Can China's workers keep up with China's real estate boom?

In Chinese cities with a real estate boom, workers' wages are high, but so are their mortgage payments.

Eugene Hoshiko/AP
Scavengers carried bricks from demolished old houses at a construction site last week in Shanghai. China's urban real estate boom is squeezing many Chinese workers.

Does urban infrastructure such as new airports cause urban growth? China is running an interesting "natural experiment" in cities such as Libo (a city of about 166,000 in a mountainous region in Guizhou, one of the poorest provinces in China) Source . In Libo, China has unveiled a $57-million airport opened in late 2007.

"Local officials were so confident that tourists would flock to this beautiful, mountainous county in southwestern China that they made the terminal big enough to accommodate 220,000 passengers annually, and built a runway capable of handling a 140-seat Boeing 737." The LA Times says that as of right now that nobody is using this airline but will this infrastructure attract employers to cluster nearby and then if people follow jobs then you have the start of a dynamic "chain reaction" and a new vibrant city.

Switching to the New York Times, there is a long article today probing the deep thoughts of Han Han. Mr. Han is a handsome race car driver and a blogger. So we share 1/3 attributes. While I usually do not turn to such drivers for wisdom, he did say one smart thing;

"Once viewed by critics as petulant and self-consciously rebellious, Mr. Han has moved beyond ad hominem attacks on poets, pop stars and fellow bloggers. These days his attention is largely drawn to society’s deeper problems: a surge in nationalism; the lackluster quality of contemporary culture; and the albatross of sky-high real-estate prices that keep China’s nascent middle-class in a constant state of anxiety.

He blames the high prices on local officials, who sell off land to the highest bidder in an effort to finance public works and pump up the double-digit economic growth figures that keep Beijing happy. High property values, he adds, also pay for all those dinners and fancy gifts that seem to be the birthright of officialdom.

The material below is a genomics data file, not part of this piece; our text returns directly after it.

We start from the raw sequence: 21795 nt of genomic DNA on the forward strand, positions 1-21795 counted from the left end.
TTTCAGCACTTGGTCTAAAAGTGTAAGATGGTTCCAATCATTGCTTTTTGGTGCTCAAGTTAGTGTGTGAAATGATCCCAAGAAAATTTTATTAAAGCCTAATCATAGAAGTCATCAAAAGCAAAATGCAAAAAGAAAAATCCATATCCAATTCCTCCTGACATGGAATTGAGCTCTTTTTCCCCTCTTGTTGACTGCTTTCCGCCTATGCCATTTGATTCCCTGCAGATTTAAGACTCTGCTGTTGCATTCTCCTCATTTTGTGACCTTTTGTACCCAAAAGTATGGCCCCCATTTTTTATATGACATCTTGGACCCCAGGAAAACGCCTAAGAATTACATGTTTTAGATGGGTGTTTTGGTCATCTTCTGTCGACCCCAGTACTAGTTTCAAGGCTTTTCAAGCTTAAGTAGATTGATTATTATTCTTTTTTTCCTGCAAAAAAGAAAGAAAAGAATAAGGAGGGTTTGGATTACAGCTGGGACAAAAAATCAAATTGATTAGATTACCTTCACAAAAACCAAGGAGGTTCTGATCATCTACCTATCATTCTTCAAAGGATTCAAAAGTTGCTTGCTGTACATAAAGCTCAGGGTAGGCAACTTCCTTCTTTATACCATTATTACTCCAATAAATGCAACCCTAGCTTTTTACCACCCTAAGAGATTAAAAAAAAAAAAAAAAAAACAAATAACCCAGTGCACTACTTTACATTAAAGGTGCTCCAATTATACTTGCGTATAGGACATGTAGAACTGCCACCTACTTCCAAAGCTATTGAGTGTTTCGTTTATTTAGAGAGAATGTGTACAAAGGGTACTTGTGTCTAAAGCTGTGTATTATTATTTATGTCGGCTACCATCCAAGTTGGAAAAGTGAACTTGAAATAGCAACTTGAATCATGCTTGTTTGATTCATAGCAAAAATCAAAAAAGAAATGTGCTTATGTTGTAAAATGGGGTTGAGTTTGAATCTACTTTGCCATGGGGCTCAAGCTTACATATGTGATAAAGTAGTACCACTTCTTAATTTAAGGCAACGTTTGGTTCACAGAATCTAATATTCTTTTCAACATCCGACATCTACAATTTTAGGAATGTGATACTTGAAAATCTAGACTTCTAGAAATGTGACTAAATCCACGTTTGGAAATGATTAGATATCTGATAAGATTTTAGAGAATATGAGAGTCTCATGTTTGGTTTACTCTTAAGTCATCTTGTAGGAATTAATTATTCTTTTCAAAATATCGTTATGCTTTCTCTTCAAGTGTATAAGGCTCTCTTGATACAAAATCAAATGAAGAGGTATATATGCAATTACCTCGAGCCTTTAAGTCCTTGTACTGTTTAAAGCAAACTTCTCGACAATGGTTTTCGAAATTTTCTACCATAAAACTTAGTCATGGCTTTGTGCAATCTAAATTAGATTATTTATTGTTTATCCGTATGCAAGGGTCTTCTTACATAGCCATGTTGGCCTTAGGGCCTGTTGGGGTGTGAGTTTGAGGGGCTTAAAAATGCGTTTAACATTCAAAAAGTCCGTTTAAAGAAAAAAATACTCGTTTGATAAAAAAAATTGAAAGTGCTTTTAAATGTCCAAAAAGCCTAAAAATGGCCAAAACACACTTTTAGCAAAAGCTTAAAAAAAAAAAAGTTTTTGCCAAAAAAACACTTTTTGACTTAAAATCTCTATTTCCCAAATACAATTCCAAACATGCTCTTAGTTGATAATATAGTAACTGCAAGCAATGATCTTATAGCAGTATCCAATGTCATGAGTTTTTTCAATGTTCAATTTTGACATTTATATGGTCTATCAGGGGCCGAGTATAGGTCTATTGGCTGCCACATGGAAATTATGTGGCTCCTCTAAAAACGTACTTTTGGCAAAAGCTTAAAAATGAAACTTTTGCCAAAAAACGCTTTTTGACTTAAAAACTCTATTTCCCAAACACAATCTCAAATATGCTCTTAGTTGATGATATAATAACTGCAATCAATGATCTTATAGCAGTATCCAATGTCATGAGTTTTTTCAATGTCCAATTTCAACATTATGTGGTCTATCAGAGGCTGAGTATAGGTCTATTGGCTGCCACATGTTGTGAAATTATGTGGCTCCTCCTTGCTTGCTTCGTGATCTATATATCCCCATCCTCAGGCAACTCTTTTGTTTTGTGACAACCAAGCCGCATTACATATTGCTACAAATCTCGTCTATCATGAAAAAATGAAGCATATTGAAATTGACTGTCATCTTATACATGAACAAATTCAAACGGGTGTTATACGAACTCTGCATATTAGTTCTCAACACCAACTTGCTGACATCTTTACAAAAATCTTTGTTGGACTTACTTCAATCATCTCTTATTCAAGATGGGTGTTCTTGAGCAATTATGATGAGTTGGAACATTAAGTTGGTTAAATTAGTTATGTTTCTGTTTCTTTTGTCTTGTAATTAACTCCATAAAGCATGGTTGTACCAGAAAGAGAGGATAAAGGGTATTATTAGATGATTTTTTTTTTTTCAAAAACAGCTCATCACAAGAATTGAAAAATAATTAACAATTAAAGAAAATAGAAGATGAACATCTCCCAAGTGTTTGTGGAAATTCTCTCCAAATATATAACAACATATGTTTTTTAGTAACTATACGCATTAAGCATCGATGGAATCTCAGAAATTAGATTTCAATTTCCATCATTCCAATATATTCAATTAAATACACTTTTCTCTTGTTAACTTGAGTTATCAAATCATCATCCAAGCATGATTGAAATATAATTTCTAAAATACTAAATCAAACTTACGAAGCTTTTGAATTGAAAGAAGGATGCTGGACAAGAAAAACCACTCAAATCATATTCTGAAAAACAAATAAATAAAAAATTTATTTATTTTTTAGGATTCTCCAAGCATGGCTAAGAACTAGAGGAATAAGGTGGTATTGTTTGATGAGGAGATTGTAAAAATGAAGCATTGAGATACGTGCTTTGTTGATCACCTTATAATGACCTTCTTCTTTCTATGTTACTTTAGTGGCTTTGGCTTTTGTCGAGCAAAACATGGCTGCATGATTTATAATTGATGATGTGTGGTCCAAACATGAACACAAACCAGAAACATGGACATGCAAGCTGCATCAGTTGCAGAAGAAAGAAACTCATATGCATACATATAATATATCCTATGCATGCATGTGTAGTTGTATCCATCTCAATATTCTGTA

The grim result is a country of young professionals so overworked and distracted by mortgage payments that they have no time to care about what ails China. “The government is happy to see prices go up, people are forced to buy property they can’t afford and they end up living in fear.” Then he smiles and adds, “It’s a perfect situation, right?”"

This quote nicely summs up the Real Wage issue in China's major cities. Yes, nominal wages in big cities are high but when you deflate by real estate prices in such cities --- is the standard of living that high? Your answer hinges on whether high real estate prices are driven by quality of life fundamentals (i.e Beijing is a great place to live) or due to artificial government land use regulation barriers (building height restrictions).

The market test of this claim is whether the skilled continue to move to the high rent cities or whether the next Chinese Google does seek to locate in a cheap city such as "Libo" that offers an underutilized airport and cheap land. In a system of cities, the "cheap" cities can compete against the superstar cities and this will impose discipline on the big city politicians to take actions to continue to attract and retain the skilled.

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